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    Le Séga
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  1. Phoenix_V

    Brexit 2017

    Oh good we dont need Brexit anymore then perceived problem has been solved.
  2. It used to be free parking if you were crewing a boat.
  3. Phoenix_V

    Resign Threshold - TSB

    Havent been able to use internet banking for a month now which is a bit of a nuisance as we were abroad. Phoned helpdesk which advised delay 30 minutes plus due to "high call volume" and hung up. Upon our return went to the local branch were they were sympathetic and helpful as always. They were blocked from resetting my password so they rang the IT desk which replied after over an hour of holding on and told them to ring a different number. So it seems a long way from being fixed. Still musn't grumble some folks seem even worse off. https://www.mirror.co.uk/money/tsb-hell-victim-reveals-how-12591083
  4. Phoenix_V

    Looking Forward to a Trump Visit .

    My recollection is that there was a lot of discontent about the ban and there was a poll which voted to reinstate political threads "will of the people" and all that, therafter all went quiet, when I asked what had been decided I was told that as the brexit thread was running the ban had obviously been lifted but as you say there was never any official announcement, nor were those members who had been banned ever reinstated, perhaps best not to reopen the can of worms eh?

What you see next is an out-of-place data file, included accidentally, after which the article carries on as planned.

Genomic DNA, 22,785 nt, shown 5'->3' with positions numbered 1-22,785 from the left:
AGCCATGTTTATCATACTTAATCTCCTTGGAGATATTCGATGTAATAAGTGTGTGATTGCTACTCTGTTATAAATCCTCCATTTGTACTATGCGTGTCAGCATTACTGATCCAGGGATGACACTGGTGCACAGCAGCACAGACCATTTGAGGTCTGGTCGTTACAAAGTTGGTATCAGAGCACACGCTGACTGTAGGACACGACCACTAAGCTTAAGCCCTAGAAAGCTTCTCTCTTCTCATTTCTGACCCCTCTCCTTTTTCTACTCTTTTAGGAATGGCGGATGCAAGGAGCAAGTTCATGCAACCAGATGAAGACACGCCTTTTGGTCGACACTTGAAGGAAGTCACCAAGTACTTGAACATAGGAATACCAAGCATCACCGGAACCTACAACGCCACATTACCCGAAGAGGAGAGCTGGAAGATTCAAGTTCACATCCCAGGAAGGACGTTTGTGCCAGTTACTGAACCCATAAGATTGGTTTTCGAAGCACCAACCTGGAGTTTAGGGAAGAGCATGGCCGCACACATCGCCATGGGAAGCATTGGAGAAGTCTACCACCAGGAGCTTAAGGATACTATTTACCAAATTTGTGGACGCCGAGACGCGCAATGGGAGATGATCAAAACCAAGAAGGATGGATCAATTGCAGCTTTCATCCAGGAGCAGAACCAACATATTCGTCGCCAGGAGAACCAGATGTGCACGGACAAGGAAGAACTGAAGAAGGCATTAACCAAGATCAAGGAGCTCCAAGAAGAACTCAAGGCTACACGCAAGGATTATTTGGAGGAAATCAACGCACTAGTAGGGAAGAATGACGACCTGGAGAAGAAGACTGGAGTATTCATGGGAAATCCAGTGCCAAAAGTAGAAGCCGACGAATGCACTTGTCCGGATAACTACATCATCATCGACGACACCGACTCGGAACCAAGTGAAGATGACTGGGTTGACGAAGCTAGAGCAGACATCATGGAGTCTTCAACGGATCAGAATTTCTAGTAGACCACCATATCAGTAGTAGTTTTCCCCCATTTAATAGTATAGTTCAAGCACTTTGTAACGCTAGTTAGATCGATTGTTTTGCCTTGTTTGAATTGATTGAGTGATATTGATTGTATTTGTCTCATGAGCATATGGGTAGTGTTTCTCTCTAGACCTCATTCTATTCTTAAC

5. Phoenix_V

    Passport Petition

    Don't worry our new immigration rules wont let them in we will just sit in the dark, bit like now.
  6. Phoenix_V

    European withdrawal bill effect on boating

    Technically I am visiting, boat is UK built registered and vat paid and will return to UK one day - i hope not too soon. Meantime if I go into France in say 2022 what is to say there will not be consequences, if I return to UK and then back to Belgium what then. I am not a Belgian resident so n under their rules no need to reregister in Belgium. What exactly do you object to in asking the government to negotiate some free movement rules for boats (and people)? Quite so
  7. Phoenix_V

    European withdrawal bill effect on boating

    here's one to be going on with "(a) the ability of recreational craft to retain Union Goods status;" OK I'm already in Europe so I might be alright Jack or I might not, who knows? but what about movement between EU and UK in future, or CWDF members planning to do so in the future
  8. Phoenix_V

    European withdrawal bill effect on boating

    No, it is possible for our government to mitigate the worst of those consequences if persuaded to, without betraying the "will of the people"
  9. Phoenix_V

    European withdrawal bill effect on boating

    I was replying to this comment "but of little relevance to this forum. " it clearly is relevant.